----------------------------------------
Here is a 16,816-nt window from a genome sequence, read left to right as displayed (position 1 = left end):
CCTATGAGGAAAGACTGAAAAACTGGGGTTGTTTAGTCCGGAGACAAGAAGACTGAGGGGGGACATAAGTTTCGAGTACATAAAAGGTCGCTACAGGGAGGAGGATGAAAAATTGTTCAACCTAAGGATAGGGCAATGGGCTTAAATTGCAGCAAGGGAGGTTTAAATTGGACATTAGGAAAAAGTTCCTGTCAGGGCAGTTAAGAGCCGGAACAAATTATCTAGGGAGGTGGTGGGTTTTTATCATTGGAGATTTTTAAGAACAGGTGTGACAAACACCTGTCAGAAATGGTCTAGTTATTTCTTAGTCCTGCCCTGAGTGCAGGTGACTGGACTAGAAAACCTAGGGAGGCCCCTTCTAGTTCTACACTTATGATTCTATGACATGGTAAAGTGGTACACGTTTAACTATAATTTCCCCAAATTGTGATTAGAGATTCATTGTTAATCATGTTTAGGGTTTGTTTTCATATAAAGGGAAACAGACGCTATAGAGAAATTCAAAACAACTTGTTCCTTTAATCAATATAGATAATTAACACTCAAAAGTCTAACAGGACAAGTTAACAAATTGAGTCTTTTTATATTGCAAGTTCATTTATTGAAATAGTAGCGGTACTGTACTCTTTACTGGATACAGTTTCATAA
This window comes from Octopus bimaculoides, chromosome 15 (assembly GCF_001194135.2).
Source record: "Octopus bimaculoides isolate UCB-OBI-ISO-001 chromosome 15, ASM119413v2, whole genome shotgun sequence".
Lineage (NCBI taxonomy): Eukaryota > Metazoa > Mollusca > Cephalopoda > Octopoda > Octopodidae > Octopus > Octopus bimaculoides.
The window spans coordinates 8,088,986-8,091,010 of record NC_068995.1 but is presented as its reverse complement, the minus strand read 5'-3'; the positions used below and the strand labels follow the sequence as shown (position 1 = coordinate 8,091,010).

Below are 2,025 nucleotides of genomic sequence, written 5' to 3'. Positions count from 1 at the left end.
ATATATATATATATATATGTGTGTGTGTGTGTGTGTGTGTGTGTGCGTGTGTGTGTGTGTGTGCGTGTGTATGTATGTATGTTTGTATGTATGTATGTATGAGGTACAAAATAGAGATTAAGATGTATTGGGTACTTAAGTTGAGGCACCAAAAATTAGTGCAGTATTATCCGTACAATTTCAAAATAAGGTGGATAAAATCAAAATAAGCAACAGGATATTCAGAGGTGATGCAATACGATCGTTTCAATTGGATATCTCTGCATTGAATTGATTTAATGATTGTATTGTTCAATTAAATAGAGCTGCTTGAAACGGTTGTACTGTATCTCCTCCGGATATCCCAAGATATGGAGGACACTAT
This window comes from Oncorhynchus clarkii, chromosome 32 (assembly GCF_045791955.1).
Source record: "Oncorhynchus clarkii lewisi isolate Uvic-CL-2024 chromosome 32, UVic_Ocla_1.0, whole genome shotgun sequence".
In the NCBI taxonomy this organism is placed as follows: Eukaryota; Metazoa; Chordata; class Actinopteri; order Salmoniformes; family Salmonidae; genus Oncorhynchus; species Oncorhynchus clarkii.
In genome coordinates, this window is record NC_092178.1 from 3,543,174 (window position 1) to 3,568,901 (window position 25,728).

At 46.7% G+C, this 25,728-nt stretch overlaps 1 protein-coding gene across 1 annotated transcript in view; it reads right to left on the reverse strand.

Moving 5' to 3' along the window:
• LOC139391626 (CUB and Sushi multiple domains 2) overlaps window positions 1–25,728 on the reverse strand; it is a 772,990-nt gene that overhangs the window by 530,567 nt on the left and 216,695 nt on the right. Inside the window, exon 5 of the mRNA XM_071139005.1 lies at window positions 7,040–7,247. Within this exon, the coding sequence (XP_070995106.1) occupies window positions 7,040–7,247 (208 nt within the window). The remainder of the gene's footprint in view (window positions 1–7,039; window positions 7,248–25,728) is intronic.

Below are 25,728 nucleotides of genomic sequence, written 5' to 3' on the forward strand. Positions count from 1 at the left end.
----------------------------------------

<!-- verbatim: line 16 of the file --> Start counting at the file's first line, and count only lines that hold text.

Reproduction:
Below are 25,728 nucleotides of genomic sequence, written 5' to 3' on the forward strand. Positions count from 1 at the left end.